Kathleen Kennedy: 12 Facts About JFK's Rebellious Sister Who Married British Royalty

Kathleen "Kick" Kennedy was the famed rebellious daughter of Joseph and Rose Kennedy. She was the fourth child born in the family, and was John F. Kennedy's second sister. During her short life, Kennedy accomplished a great deal. And as her great-niece Kathleen Kennedy — who is indeed her namesake — noted, she also possessed great character. "The times she lived in necessitated bravery and a strong ability to carry on in the face of tragedy," the younger Kick once said, per the New York Post. "Her decisions were informed by her own moral compass, not that of her parents or society."

However, her life also wasn't without controversy. While Kathleen "Kick" Kennedy was beloved for her spirit and charming personality, she also created a lot of problems for the conscientious Kennedy family due to her more rebellious nature. This included going against her parents' religious ideologies, engaging in a controversial affair, and making other challenging personal choices. Yet, at the same time, no matter what their differences were, Kennedy was a favorite of the family as well as friends and acquaintances who knew her. Below are 12 facts about the rebellious Kennedy.

She was born the fourth child born in the Kennedy family

Kathleen Agnes Kennedy was born in February 1920, about a year and a half after her older sister Rosemary Kennedy. She also had two older brothers, Joseph Kennedy Jr. and John F. Kennedy. Kathleen was born in Brookline, Massachusetts, at the family home on 83 Beals Street, which became a National Historic site in 1967. 

Rose and Joseph Kennedy would go on to welcome five more children after Kathleen, but even in such a big family, their fourth kid managed to stand out. Later given the nickname "Kick," which was inspired by her playful and fun personality, Kathleen was said to be her father's favorite child; Joseph Kennedy once declared, "All my ducks are swans ... but Kick was especially special." She was also part of what her parents considered the "golden trio" of the family.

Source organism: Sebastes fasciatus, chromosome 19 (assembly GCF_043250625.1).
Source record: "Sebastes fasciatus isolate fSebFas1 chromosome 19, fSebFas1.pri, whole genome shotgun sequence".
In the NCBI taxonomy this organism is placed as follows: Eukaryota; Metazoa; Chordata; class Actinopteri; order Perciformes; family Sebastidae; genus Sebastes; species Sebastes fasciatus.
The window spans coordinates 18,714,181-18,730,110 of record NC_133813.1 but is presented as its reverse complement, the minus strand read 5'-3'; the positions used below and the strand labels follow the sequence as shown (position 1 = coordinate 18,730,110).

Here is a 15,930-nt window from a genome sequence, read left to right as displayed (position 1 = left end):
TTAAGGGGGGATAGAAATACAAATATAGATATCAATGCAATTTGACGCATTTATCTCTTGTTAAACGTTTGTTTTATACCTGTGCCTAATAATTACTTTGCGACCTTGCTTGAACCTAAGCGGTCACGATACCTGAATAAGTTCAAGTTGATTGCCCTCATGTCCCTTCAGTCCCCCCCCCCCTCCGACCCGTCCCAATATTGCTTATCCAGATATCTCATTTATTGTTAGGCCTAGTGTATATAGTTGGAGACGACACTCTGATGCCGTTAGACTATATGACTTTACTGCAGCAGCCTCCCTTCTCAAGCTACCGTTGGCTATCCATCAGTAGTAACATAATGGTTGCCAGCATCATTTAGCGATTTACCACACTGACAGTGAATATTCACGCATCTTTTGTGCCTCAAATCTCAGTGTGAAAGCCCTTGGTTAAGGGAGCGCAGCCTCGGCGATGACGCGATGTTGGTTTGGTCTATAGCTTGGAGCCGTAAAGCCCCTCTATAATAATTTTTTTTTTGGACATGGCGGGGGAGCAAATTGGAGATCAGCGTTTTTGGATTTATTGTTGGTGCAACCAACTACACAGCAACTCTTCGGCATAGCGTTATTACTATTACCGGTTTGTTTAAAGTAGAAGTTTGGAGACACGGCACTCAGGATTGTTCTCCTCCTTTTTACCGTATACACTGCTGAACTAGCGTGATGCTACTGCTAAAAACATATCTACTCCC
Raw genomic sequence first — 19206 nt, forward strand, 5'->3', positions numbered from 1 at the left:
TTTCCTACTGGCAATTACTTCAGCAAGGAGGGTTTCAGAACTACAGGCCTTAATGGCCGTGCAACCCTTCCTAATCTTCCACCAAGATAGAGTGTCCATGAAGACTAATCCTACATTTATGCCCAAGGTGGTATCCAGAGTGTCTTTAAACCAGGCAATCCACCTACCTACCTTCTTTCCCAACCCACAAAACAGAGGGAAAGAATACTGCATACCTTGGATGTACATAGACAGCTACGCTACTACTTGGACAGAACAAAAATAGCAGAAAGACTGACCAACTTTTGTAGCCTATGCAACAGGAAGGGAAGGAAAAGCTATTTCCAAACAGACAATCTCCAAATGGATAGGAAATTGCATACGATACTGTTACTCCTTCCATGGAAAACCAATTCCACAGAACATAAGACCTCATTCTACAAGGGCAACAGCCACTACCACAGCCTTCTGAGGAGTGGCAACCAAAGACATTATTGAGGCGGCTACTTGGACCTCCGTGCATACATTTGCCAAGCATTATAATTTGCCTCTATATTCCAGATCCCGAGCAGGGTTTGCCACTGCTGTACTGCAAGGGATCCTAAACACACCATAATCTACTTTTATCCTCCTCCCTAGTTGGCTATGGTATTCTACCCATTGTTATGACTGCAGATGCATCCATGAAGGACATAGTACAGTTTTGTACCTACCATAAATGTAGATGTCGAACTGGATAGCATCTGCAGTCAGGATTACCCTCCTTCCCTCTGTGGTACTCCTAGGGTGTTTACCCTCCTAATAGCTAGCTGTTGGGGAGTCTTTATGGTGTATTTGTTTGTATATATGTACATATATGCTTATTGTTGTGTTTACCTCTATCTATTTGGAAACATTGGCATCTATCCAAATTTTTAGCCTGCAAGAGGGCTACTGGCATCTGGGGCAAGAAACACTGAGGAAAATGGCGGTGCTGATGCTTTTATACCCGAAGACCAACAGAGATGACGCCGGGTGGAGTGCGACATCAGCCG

The other "golden" siblings included Kick's two older brothers, Joseph Kennedy and John F. Kennedy. Kathleen and John, aka Jack, were very close growing up, and the pair of siblings were said to have had similar personalities and interests. As author Barbara Leaming told People (via Yahoo! News), "Like Jack, nothing stopped her. She was his psychological twin."

Kick Kennedy had a strong personality from an early age

Kathleen Kennedy was known for her playful, fun-loving personality. Her mother, Rose Kennedy, was quoted by the National Park Service as saying that her daughter "was lovely to look at, full of joie de vivre, and so tremendously popular." Though some relatives found her to be immensely charming, her personality often clashed with other members of her family. The Kennedy parents Rose and Joseph Sr. had high expectations for the children, especially the "golden trio" that included Kathleen. 

From an early age, Kathleen made it clear she would not fall into traditional gender roles and expectations of the time. For starters, she loved sports of all kinds, even playing tennis and football with her brothers. As Barbara Leaming noted in "Kick Kennedy: The Charmed Life and Tragic Death of the Favorite Kennedy Daughter," Kathleen was noted for her "ferocity" when it came to athletic activities. An outgoing, intelligent, and immensely social person, she was never one to hang back in a conversation. What's more, when her mother set her up to take care of her other siblings, she wasn't necessarily a perfect fit. "[A]lthough she loved them, she was not naturally suited to the role," Paula Byrne wrote in "Kick: The True Story of JFK's Sister and the Heir to Chatsworth." "She was too wild, too free-spirited." Author Lynne McTaggart echoed this sentiment, telling the New York Post, "If you look at all nine [Kennedy] children, she was the only one who didn't march down the prescribed road." 

She went to a convent in France

Kathleen Kennedy's more formal education first took shape at a convent in Connecticut. Kennedy was popular at her school, and she was most interested in studying theology and history. Evidently, it wasn't exactly a casual environment. As Edward J. Renehan Jr. wrote in "The Kennedys at War: 1937-1945," "Kick and other pubescent Catholic girls studied under the discipline of nuns who believed self-denial and obedience to authority constituted the routes to all things holy."